Some days you can forget that April is a patchwork quilt of both spring-like and wintery days. You get a stretch of bright sunny afternoons and then you wake up one morning and it’s hailing and ‘blowing a Hoolie’, as the Manx would say. This month, more than any other is one that the beginner gardener as well as the more experienced should be wary of.
Keeping this in mind I’ve been taking my time with seed sowing and only have a a few trays on the go – two types of unusual Caulflower, a Calabrese Broccoli, and Heirloom tomatoes that a friend sent me from the USA. In the allotment it’s been mainly moving perennial plants and slowly pulling back the black plastic that I’ve put down to kill off weeds organically (more tips). So for me, the grand opening of the growing season began not with sowing seeds direct but with planting early potatoes.
Potatoes should be planted about three to four inches under the soil and about a foot and a half to two feet apart. The way I do it is to first line the potatoes up on top of the ground in the places I want to plant them. After I’m happy with how they’re spaced out I begin at the foot of a row and work my way up, digging each potato into its spot. This year I’ve followed this up by covering the two rows of early potatoes with a layer of composted horse manure. The potatoes will love it and they also mark the rows where the spuds are.
To be honest I’m not sure which early varieties they are other than Kestrel. There are four types altogether and they were given to me by a gardener friend who had them spare. I’m not too fussed since I’m sure he’ll have purchased some decent seed potatoes.
After a couple of months of piling soil and compost over the plants as they grow (called ‘Earthing Up’) I should have some tender and delicious potatoes to harvest towards the middle to end of June.
Maincrop potatoes can be difficult to grow organically in Britain due to the risk of Blight but you don’t need to worry about this fungal disease as much with Early potatoes. And even if you do, they’re truly worth every buttery mouthful.
Once you’re finished with a gardening task it’s an official rule to have a break, preferably with a warm cuppa! Actually it’s important to do this since it gives you the chance to wander around and keep an eye on how everything is growing.
Yesterday what was clear to me was that early signs of new plant life are popping up all across our community garden. Hardy Alliums are always one of the first and Rhubarb is showing off rosy red stems just aching to be put into the first Rhubarb Crumble. Everyone seems to get sick of this dish after awhile but one thing you can make with Rhubarb that you’ll never get sick of (unless you drink too much of it!) is sweet Rhubarb wine. It’s tried and tested and I’ll be making a batch when I get back home from Romania.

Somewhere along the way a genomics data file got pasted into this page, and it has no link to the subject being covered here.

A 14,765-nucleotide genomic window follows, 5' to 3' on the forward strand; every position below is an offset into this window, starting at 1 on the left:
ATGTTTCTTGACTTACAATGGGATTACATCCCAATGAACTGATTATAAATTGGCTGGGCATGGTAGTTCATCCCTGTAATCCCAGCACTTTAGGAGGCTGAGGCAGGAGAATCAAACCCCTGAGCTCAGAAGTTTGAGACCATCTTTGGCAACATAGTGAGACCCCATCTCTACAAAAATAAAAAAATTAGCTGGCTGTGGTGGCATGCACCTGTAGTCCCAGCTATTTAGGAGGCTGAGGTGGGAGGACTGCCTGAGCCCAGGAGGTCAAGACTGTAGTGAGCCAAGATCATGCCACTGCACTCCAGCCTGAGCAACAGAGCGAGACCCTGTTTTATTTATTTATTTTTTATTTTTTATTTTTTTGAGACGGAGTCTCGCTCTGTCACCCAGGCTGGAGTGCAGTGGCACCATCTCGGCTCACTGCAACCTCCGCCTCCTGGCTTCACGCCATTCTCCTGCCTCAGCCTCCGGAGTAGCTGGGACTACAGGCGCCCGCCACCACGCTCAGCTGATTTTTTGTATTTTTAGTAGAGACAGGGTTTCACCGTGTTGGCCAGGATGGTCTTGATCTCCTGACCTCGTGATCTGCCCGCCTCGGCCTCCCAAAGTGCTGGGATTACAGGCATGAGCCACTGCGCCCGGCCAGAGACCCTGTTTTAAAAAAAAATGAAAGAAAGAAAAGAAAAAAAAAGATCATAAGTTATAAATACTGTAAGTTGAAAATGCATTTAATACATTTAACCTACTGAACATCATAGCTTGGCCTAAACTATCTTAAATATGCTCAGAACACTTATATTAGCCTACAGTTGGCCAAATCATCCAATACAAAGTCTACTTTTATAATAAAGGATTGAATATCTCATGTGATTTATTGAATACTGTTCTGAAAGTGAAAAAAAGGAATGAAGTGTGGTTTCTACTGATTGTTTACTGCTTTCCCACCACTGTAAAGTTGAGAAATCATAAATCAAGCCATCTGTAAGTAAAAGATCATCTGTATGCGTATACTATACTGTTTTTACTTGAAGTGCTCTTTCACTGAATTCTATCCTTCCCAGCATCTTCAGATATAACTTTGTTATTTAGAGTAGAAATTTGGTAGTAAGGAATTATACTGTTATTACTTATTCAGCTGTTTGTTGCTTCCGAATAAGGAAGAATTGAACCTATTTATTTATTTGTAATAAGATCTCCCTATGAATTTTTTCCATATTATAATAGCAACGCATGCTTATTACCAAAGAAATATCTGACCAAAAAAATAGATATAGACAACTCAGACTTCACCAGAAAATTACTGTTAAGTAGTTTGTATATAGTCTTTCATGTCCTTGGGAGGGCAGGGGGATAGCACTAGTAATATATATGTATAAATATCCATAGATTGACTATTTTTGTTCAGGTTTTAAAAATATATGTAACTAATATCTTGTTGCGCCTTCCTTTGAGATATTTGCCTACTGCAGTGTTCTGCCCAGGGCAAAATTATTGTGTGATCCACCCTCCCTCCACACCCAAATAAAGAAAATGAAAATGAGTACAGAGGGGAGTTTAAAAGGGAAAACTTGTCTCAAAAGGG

At the house I have loads to do and an empty greenhouse to fill. It was my Christmas present from Josh and we’ve been waiting to put it up until most of the winter storms have passed. I’m planning on mainly growing tomatoes in it – both Red and Yellow Currant tomatoes in addition to the Heirloom Pear type that I’m growing from seed. The currant types are from plants that I got from Dobies of Devon. The fruit are TINY – like fat pearls that are picked and scattered across salads, pasta dishes, and more. I can’t wait to try them.
I also was sent a couple of Honeyboat Squash plants from Dobies. Though I normally wouldn’t sow squash seeds until May I’m hoping these will grow okay in pots until I can plant them out in early summer. One will definitely go out to the allotment and the other I might put into the greenhouse if there’s any room. Apparently the squash are similar to Butternut but sweeter.
Also at home are a tray of Egyptian Walking Onions that I picked up from the recent Seed & Plant Share. They’re a bit of an oddity in that tiny bulbs form at the TOP of the plant which then weigh each leaf down as the bulbs grow in size. They eventually hit the soil a distance away from the parent plant and then grow into a new plant there. That’s how they ‘walk’ their way across your garden.
Everything is coming to life and the beginning of the season is starting to pick up speed. These early days of April are filled with so much work preparing the garden but also the wonder of little miracles that grow out of the soil. Soon the garden will be overflowing with life but it’s these chilly days of April that the tiniest sign of green puts a spring into our step.
I feel on top of most of the projects I have at the allotment garden but there are still quite a few berry bush supports that need going in, soil to be dug over, and a small pond to create. I’ve been inspired by another gardener to build a small water feature in my plot to encourage frogs and beneficial wildlife to take up residence. Having a garden is like painting a picture that will never be finished – there’s always creative work to be done!